Milk Road Fear and Greed Index vs. Bitcoin Price
The Fear and Greed Index varies meaningfully on a daily basis. Given that its level is largely driven by factors that can be unrelated to price, that is not entirely surprising.
Take a look at the chart below. The blue line represents the daily levels of the Milk Road Fear and Greed Index. The yellow line represents the daily BTC price.
As can be seen in the chart above, The Milk Road Fear and Greed Index oscillates meaningfully irrespective of BTC price. On a daily basis, the index has moved an average of ~4 points per day since the index’s inception compared to Bitcoin’s average daily price fluctuation of 2.5% over the same time period.
Putting a Name to Index Levels
The numerical values of the index fall into five mutually exclusive rankings, which provide a framework for interpreting the index:
- Extreme Fear: 0 to 24
- Fear: 25 to 46
- Neutral: 47 to 54
- Greed: 55 to 75
- Extreme Greed: 76 to 100
On a historical basis, the market has been in a state of “Extreme Fear” or “Fear” far more often than it has been in a state of “Neutrality,” “Greed,” or “Extreme Greed.”
Take a look at the chart below.
It shows the percentage breakdown of rankings the Fear and Greed Index has registered since its inception.
Since February 2018, the market has been in a state of:
- “Extreme Fear” or “Fear” ~62% of the time (1,172 days out of 1,900).
- “Neutrality” ~9% of the time (187 days out of 1,900).
- “Greed” or “Extreme Greed” ~29% of the time (541 days out of 1,900).
For anyone who pays attention to crypto markets, that should not be surprising … at all.
“Turmoil” is a word that you’ll hear a lot around crypto circles. Just think back to how crazy the market was when Terra collapsed. Or when FTX was revealed to be insolvent. Or when Three Arrows Capital was revealed to be insolvent. Or every time the Federal Reserve decides to raise interest rates.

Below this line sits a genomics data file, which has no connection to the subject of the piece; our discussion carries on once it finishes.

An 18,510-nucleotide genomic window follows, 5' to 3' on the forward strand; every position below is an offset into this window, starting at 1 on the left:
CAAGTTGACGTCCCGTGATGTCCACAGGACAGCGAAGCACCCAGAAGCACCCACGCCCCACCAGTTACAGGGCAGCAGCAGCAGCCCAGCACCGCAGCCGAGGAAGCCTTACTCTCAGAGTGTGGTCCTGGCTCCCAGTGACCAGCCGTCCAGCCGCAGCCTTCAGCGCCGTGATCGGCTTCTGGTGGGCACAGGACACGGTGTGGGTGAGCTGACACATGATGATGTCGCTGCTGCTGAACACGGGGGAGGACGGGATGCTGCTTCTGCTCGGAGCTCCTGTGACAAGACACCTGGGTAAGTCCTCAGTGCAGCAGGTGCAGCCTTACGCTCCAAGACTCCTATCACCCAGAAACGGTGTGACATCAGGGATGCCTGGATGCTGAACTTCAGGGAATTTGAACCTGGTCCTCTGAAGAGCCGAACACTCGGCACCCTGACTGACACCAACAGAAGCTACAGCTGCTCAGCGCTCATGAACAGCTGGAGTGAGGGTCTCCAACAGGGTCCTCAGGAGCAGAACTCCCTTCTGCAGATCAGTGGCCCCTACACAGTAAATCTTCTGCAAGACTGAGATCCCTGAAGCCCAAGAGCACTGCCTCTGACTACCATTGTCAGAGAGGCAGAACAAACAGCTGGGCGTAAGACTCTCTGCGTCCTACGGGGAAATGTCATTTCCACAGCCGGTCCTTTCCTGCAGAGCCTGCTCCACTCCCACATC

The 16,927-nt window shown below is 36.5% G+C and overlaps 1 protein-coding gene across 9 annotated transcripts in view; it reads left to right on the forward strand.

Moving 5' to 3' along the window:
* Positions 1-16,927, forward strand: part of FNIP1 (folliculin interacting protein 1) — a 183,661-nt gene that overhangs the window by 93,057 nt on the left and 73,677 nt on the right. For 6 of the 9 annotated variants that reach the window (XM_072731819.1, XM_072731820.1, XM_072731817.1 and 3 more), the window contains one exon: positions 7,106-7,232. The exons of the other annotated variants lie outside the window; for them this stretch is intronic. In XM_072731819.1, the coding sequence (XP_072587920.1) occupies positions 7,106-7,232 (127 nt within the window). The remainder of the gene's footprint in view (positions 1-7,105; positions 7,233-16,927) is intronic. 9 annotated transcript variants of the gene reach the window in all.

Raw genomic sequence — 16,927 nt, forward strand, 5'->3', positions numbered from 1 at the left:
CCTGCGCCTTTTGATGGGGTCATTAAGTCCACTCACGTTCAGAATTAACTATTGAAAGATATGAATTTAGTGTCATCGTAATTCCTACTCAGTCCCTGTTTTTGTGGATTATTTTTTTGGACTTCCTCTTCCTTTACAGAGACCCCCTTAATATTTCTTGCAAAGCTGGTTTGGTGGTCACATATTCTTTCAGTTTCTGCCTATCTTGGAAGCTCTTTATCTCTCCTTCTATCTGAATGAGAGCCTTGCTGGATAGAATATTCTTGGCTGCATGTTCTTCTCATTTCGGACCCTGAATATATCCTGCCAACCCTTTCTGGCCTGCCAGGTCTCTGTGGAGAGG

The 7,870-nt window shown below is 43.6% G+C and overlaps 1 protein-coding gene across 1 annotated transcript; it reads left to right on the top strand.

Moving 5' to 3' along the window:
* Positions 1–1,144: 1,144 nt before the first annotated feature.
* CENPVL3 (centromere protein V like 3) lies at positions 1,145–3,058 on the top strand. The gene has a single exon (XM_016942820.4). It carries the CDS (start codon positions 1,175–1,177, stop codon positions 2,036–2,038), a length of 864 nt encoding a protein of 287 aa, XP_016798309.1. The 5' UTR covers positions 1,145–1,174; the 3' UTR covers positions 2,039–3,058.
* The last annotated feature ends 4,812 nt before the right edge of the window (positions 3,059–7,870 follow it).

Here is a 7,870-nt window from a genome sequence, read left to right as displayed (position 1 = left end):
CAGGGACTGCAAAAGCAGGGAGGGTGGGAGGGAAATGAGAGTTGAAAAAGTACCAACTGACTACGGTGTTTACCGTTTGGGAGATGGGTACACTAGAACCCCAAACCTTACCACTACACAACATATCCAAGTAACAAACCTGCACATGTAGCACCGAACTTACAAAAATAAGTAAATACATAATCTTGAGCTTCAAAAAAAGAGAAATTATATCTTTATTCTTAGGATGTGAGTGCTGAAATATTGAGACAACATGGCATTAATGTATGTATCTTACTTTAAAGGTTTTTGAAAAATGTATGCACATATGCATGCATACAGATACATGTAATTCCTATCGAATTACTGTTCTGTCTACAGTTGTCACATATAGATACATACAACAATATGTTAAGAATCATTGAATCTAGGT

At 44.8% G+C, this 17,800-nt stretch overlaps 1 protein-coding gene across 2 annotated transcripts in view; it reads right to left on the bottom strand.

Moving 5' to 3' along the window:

You get the point.
The list of events that can strike fear into Bitcoin investors seems to get longer every year. And once fear sets in, it can be hard to shake off.
At other times, “irrational exuberance” is a good description of market sentiment. Just think back to how bullish investors were when BTC broke through $20K for the first time in December 2020. Or when it hit a new all-time high of ~$69K in November 2021. Or when “DeFi Summer” spurned a new class of “crypto degens” in 2020. Or when the floor price of the CryptoPunks NFT collection reached ~114 ETH (~$6.2M) in October 2021.
Clearly, the market is not always in a state of turmoil.
Sentiment swings are commonplace in traditional financial markets. But when it comes to crypto markets, they are more pronounced and more frequent.
So, the Milk Road Fear and Greed index is a valuable tool for quantifying these swings in sentiment.
But how can it be used to make investment decisions?
Using The Fear and Greed Index to Inform Investment Decisions
The boilerplate interpretation of any fear and greed index goes something along the lines of “Be greedy when others are fearful. And be fearful when others are greedy”.
This means investors should consider adding to positions (in this case, BTC) when the index is in a state of “Extreme Fear” or “Fear.” And investors should refrain from adding to positions (and, by extension, consider selling BTC) when the index is in a state of “Greed” or “Extreme Greed.”
But that’s just the boilerplate interpretation.
The following analysis of historical index levels and forward BTC returns provides a more nuanced look into how the index is best interpreted.
The analysis spans both the short-term (i.e., one-day fluctuations) and the medium-term (i.e., one-week to one-month trends) to provide a holistic picture of how valuable (or invaluable) the index is in informing investment decisions.
The Short Term
Buying or selling BTC every time the Fear and Greed Index moves up or down a few points is not a suitable investment strategy for most investors. Nor is it a smart one (in our opinion).
To extract value from the index over short time horizons, identifying instances where the index has swung meaningfully over a one-day span is a good starting point. This analysis classifies directional swings of 25 points or more as “meaningful.” That is enough to swing the market from a state of “Fear” into a state of “Greed” in a single day.
Since inception, there have been 22 “meaningful” index swings:
- 11 one-day decreases of >25 points